20140926 – Playing with time again

So...

I havn’t really been playing with time-nuttery for a long time, other things happened in my life and my company, but I still have some pretty rad NTP servers I keep an eye on and so on.

Then in the middle of the debilitating heat-wave I got a call sort of out of the blue, if I wanted to spend some of the Linux Foundations money on NTP.org, with a unvoiced indication that this was a “post-HeartBleed” effort to make sure NTP wasn’t the next disaster. (It wasn’t, BASH was).

After some back and forth, the result is that LF, bless their deep pockets, throw USD 3000 at me every month, and I spend the time thus bought to make ntp.org’s software bettter.

I’m going to sorta-blog about this work here on my home page , and you can expect updates around weekends, since I do most of this work fri-sun.

Some kind of plan

I spent a couple of months going through a lot of the source code, and there is a lot of it: 100 KLOC, looking for bad news, and fortunately I only found a few minor nits, worrying, but not advisory material.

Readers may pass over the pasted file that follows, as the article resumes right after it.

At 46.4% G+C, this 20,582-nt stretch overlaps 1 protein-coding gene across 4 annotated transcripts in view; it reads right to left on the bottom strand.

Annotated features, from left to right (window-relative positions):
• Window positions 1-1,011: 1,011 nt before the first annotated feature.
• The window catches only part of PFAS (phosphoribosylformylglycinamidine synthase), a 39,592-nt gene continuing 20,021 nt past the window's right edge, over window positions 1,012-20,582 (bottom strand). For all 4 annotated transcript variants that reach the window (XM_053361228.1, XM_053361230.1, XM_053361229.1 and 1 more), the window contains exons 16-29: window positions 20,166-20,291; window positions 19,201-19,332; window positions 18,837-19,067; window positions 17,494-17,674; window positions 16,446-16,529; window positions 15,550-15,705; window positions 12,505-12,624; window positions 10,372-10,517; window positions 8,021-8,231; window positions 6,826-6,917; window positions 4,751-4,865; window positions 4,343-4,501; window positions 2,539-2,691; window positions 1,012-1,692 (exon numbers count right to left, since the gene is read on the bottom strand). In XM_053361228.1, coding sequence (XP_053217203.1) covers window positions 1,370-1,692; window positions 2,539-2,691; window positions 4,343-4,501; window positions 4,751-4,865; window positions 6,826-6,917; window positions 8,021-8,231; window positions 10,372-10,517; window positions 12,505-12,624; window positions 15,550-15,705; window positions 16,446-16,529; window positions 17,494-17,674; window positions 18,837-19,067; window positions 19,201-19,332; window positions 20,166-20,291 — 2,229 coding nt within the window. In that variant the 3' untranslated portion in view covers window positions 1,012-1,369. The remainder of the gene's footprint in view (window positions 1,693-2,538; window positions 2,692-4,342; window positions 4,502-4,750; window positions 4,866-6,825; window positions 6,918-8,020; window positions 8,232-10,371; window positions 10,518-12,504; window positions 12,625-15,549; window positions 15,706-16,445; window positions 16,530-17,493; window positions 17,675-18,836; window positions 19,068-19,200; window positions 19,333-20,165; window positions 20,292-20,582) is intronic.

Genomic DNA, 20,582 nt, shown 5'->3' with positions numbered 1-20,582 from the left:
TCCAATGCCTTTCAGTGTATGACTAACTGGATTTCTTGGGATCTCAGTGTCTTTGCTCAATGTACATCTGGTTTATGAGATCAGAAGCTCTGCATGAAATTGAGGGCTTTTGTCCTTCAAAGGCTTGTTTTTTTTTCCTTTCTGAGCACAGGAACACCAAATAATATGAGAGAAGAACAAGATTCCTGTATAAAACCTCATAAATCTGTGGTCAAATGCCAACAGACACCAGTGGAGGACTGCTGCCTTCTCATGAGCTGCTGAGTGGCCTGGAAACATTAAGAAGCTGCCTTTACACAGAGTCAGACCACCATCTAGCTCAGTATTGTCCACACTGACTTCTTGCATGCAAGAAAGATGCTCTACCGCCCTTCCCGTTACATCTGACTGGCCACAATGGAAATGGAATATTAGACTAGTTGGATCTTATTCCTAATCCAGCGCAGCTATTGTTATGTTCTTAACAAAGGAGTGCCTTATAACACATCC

100.000 lines of code is insane for a program which basically steers your clock to some remote server, it can be done in 1000 lines if you really squeeze it.

At the end of my review, I concluded that trying to slim down the current monster would be a lot more work and effort than simply starting from scratch.

So that’s what I’m doing now.

I’ve set up a machine and written a little prototype where I can play around with things.

Here is the startup behaviour of a mock-up PLL, kicking a 8msec/50PPM clock into submission in 20 seconds and having the frequency figured out after a minute, using 8 second polls, to a local NTP server:

../_images/20140926_fig1.png

After the first minute, I switch to 64 second poll rate:

../_images/20140926_fig2.png

Here’s a zoom on one of the non-lucky packets:

../_images/20140926_fig3.png

The current NTP filtering algorithm throws a fair bit of information away, for instance in this case, the packet only got delayed in on direction (red), the other direction ran as usuaul. But since we attempt to align the midpoints between the two local and two remote timestamps (blue), we end up with a input to the PLL which takes a hit from the delayed packet.

With a filter which considers the two directions separately, we could filter out-sided jitter like this.

I’m going to play with that...

phk